I think that if you do the crome, you pay the price. If you decide to smuggle drugs knowing that the country's laws say the death penalty, then tough.

I no longer see my oldest son who is hooked on cocaine. It is breaking my heart but i am trying tough love. If it wasn't for drug smugglers, I would have four children, not three sad

thefudgeling Mon 28-Jan-13 14:53:16

I am sorry stickyj, I hope he gets himself help and gets off it.

I dunno Fudge - I reckon if the UK were firmer and had better law enforcement for drug related crimes (and other serious crimes too) maybe it wouldn't be so out of hand!!

I don't think the death penalty is always such a bad thing you know but that is another debate!

I think of people like sticky and like I said before, drugs is one of my worries for DS's future. When I was a kid we could go to school and buy a cigarette off the ice cream man for 10p.....what the hell can they get now?? It scares me shitless I don't mind admitting and I seriously think anyone caught dishing out drugs should be severly punished and not just a few weeks/months in a cushy prison cell either!

Lyrasilvertongued Mon 28-Jan-13 14:58:18

This is interesting reading: www.independent.co.uk/voices/comment/grandmother-lindsay-sandifords-cocaine-sentence-executing-drug-mules-isnt-just-inhumane-its-also-pointless-8463367.html
I also agree that what she did was wrong, but the article makes a good point about the wrong people in the chain being caught and penalised and the 'kingpins' remaining hidden and continuing the whole process.

DizzyHoneyBee Mon 28-Jan-13 15:06:09

Sticky, so sorry to hear about your son, really feel for you and the hard decisions that you have had to make and live with.

With regard to one drug smuggler being a drop in the ocean, if nothing is done about one because it is "a drop in the ocean", well those drops make the ocean so if nothing has been done about the individual drops then it's going to be a heck of a big ocean one day.

If countries are going to have the death penalty for drug smuggling then it should perhaps be an all or nothing approach - all drug smugglers automatically receive the death penalty or none do?

thefudgeling Mon 28-Jan-13 15:06:55

I'm scared for my loved ones, too, 2 childhood friends have died through drugs, and worrying about my DC/DSC getting into drugs is one of my top worry topics. But we spend millions fighting drug crime, and our prisons are overflowing, but kids can still buy drugs. Where do we go from here?

I think the answer to that question is where we will have to agree to disagree.

thefudgeling Mon 28-Jan-13 15:08:55

Dizzy I was in no way suggesting nothing should be done to punish drug smugglers, just that I don't believe the death penalty can be justified by saying it will solve the global drugs problem.

Lyrasilvertongued Mon 28-Jan-13 15:09:51

Just realised someone posted further up about Dr Fleetwood - however, feel the need to comment on Mosman's statement that she makes her living out of looking into the innocence of women arrested for smuggling - no, she makes her living researching the situations of women who've been arrested and imprisoned for drug smuggling, there is a difference as she is not invested in their perceived innocence/guilt - however in situations like this where someone is claiming coercion I imagine it's the same as any other legal situation where a specialist can comment on the likelihood of someone's story based on years of research and knowledge of the drug industry.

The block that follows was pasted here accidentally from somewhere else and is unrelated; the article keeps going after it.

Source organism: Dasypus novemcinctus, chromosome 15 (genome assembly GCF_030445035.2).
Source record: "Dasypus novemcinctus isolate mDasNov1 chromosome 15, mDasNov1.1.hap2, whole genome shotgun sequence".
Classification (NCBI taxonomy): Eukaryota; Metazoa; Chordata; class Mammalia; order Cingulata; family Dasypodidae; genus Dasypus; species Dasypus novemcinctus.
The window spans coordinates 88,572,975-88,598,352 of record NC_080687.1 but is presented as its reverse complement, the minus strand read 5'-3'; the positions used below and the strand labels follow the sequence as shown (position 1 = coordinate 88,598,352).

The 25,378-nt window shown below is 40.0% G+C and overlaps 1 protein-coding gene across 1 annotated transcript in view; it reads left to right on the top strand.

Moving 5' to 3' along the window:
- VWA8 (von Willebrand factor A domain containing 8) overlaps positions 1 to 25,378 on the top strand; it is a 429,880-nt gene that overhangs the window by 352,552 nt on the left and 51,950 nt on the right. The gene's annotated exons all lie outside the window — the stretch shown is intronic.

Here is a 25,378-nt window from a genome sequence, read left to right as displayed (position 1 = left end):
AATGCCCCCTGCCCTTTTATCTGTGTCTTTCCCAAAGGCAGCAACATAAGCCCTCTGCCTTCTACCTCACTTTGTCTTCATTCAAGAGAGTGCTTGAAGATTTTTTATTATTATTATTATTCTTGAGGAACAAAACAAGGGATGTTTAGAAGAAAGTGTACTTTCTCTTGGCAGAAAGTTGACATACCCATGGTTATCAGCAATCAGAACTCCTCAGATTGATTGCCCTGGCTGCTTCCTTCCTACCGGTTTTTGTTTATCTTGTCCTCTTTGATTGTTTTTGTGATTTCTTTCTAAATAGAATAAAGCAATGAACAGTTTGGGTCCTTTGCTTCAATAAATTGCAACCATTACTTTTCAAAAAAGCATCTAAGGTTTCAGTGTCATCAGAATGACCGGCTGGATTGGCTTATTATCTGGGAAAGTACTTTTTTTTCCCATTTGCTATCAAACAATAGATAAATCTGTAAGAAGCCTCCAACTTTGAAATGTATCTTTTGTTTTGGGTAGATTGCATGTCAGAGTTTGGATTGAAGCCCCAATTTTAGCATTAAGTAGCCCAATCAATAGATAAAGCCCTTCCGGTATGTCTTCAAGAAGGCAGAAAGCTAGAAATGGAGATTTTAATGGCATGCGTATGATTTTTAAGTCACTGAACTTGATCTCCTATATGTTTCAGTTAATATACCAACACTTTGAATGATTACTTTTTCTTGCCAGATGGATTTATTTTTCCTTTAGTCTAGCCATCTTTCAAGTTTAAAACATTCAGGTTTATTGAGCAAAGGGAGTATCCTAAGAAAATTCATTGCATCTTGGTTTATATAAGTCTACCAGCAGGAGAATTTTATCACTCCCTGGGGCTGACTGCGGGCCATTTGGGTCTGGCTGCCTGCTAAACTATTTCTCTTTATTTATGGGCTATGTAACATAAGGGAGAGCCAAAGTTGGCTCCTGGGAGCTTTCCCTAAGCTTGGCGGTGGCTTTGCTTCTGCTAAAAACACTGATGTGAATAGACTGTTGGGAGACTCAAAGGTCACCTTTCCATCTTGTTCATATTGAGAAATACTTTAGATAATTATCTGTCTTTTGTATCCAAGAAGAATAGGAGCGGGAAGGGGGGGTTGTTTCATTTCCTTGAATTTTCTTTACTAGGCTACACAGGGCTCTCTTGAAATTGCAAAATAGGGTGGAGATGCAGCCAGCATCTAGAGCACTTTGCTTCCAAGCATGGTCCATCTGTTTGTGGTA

DizzyHoneyBee Mon 28-Jan-13 15:19:29

Fudgeling, I didn't say (or intend to say!) that you were. I don't think it solve the whole drugs problem either but if somebody has committed the crime then it has to be dealt with by the law in that country.

We'd be pretty fed up if the police didn't do anything about crime because it wouldn't solve the national problem; it's about the punishment for the individual who has committed the crime as well as any deterrent. How would the police discourage people from committing crime if they knew that nothing would be done about it? Unfortunately not everybody has qualms about committing crime.

EldritchCleavage Mon 28-Jan-13 15:21:17

I imagine that LS got the death penalty because her claims of coercion simply weren't believed by the court. Without seeing her give evidence and hearing the evidence against her, it just isn't possible to say if that's right or fair or not, Dr. Fleetwood notwithstanding.

How big or small a player in all this she was is also hard to say.

thefudgeling Mon 28-Jan-13 15:27:13

ok fair enough dizzy, I thought that's what you meant by saying: "if nothing has been done about the individual drops then it's going to be a heck of a big ocean one day".

Again, regarding your second point, I didn't say nothing should be done when people break the law, just that criminals should not be executed.

TheCarefulLaundress Mon 28-Jan-13 15:35:20

Although I am opposed to the death penalty, I honestly think I'd rather face the firing squad than spend several years in an Indonesian prison.

SilverOldie Mon 28-Jan-13 15:51:23

I am also opposed to the death sentence. However, she didn't give a thought to the people who may have used those those drugs, and who may have died as a result.

It's a despicable thing to do and she must have been aware of the penalty for smuggling in the Far East.

So if she is not shot, she should remain in jail over there for a long time.

Sallyingforth Mon 28-Jan-13 15:59:34

Well one good thing has come out of this - the wide publicity should help to persuade other potential 'mules' not to follow her example.
For that reason I believe the sentence should be carried out, or replaced with a genuine whole life sentence in a Bali prison.